How do you regulate concentrations of media power in a post-digital age? This is a question that has confounded media policy debates across Europe over recent years and it is one which, in spite of a number of inquiries and consultations following the unfolding phone hacking scandal in the UK, remains deeply unresolved. This essay is an attempt to move the debate forward by outlining how more virtuous media markets (those markets that serve to inform, defend and represent citizens) could be created in the UK and across Europe. The discussions and proposals of this essay are based on three widely accepted premises:
1. that the crux of plurality concerns rest on the potential for a small number of media voices to dominate
2. that the BBC – by far the dominant source of news across broadcasting and online platforms – should be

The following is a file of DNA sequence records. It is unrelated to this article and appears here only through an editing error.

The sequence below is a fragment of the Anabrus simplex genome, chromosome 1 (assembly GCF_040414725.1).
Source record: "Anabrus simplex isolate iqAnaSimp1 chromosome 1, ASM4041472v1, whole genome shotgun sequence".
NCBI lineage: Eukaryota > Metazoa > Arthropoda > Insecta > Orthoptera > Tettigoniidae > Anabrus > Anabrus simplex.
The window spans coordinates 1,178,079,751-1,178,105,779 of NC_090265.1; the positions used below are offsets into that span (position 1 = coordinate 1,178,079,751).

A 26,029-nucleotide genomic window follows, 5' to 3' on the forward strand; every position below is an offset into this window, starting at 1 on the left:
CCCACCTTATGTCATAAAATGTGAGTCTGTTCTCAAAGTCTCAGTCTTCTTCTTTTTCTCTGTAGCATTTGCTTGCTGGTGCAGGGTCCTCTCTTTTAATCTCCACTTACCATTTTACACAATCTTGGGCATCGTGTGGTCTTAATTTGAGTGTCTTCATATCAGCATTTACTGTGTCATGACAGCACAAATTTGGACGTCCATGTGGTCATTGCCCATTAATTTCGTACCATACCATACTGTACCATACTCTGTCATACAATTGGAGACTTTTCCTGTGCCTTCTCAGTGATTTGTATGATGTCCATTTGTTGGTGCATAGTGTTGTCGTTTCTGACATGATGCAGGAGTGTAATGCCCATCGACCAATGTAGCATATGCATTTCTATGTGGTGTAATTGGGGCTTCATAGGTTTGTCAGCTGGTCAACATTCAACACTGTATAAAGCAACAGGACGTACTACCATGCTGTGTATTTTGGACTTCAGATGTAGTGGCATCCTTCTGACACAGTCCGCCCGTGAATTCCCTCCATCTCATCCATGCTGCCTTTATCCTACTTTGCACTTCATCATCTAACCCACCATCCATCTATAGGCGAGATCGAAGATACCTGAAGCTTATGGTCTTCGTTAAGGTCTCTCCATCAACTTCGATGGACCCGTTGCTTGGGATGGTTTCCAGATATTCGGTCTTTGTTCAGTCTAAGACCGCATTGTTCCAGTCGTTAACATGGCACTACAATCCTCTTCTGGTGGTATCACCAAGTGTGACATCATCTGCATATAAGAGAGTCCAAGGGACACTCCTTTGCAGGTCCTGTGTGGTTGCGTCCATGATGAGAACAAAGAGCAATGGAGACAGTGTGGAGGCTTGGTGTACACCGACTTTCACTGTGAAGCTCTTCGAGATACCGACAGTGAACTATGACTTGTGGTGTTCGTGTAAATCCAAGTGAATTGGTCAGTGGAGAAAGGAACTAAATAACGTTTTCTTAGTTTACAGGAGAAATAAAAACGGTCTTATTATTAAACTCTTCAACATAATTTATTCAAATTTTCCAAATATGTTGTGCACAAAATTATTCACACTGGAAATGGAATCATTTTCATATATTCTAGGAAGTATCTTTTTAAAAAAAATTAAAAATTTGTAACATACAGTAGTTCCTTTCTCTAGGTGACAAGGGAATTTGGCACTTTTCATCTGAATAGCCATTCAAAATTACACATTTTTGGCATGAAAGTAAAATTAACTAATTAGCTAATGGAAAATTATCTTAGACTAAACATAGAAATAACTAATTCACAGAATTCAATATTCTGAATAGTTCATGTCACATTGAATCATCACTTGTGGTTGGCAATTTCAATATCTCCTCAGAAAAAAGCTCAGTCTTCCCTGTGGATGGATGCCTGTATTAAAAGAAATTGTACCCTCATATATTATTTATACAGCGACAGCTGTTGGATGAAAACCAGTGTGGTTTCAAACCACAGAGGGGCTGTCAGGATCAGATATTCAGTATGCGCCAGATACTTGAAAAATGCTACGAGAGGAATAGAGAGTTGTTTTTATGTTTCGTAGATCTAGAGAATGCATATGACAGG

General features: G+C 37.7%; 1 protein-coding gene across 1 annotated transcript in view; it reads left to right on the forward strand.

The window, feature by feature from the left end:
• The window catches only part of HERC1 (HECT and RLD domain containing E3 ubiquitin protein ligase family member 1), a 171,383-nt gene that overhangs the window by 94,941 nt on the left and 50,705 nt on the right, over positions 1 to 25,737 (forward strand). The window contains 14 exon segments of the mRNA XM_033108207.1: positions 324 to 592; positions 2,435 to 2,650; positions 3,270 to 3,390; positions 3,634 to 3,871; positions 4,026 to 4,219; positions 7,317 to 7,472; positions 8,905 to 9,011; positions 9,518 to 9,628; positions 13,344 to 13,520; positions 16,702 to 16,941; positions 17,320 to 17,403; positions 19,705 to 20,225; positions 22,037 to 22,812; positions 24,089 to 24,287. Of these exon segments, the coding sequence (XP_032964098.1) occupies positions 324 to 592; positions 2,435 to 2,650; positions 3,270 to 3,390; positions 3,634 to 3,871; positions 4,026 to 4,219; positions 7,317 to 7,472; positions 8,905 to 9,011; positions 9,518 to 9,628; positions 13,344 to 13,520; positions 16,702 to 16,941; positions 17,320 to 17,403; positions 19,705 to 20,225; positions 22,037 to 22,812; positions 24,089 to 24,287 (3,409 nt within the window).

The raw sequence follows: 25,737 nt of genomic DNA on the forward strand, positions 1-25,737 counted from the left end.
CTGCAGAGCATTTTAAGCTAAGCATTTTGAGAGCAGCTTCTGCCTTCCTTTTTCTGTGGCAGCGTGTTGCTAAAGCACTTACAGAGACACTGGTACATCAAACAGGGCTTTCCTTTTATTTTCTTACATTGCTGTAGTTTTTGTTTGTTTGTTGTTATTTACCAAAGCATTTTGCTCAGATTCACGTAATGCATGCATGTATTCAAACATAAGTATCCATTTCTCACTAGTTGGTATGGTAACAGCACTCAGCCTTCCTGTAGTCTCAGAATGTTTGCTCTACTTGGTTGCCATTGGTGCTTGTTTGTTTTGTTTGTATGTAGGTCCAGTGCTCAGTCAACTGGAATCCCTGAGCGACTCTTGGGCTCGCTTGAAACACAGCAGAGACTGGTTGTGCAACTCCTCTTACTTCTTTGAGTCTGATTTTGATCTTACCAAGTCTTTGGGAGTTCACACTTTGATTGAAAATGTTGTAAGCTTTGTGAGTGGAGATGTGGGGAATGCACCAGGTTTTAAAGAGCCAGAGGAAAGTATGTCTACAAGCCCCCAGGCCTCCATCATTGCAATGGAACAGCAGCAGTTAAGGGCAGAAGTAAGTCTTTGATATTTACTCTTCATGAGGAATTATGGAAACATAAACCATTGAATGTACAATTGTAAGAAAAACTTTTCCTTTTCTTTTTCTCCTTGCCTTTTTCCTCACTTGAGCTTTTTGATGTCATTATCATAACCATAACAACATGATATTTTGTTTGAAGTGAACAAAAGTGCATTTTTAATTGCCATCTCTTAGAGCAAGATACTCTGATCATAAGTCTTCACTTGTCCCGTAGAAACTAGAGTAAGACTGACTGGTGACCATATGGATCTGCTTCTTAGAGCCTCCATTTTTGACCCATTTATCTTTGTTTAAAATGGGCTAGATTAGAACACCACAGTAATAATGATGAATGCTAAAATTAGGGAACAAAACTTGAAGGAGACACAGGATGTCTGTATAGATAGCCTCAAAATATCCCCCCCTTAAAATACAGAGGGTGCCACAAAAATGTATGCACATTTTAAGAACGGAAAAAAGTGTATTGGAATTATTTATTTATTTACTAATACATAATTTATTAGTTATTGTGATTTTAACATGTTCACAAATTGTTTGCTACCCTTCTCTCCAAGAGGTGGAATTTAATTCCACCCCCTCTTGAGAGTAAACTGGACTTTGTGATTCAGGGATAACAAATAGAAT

part of a new plurality framework; and
3. that online news intermediaries – especially in search and social networking – play an integral and
expanding role in directing information flows and should therefore also be included.
The challenge facing policymakers in the creation and preservation of virtuous media markets has been underlined by the impact of new technologies on the public sphere and the emergence of new forms of gatekeeping and monopoly power wielded by digital intermediaries. At the same time, ‘old media’ bottlenecks have not gone away in Europe and much of the world. Consolidation has been the prevailing trend in online news consumption throughout Europe favouring a relatively small number of mostly ‘legacy’ media brands.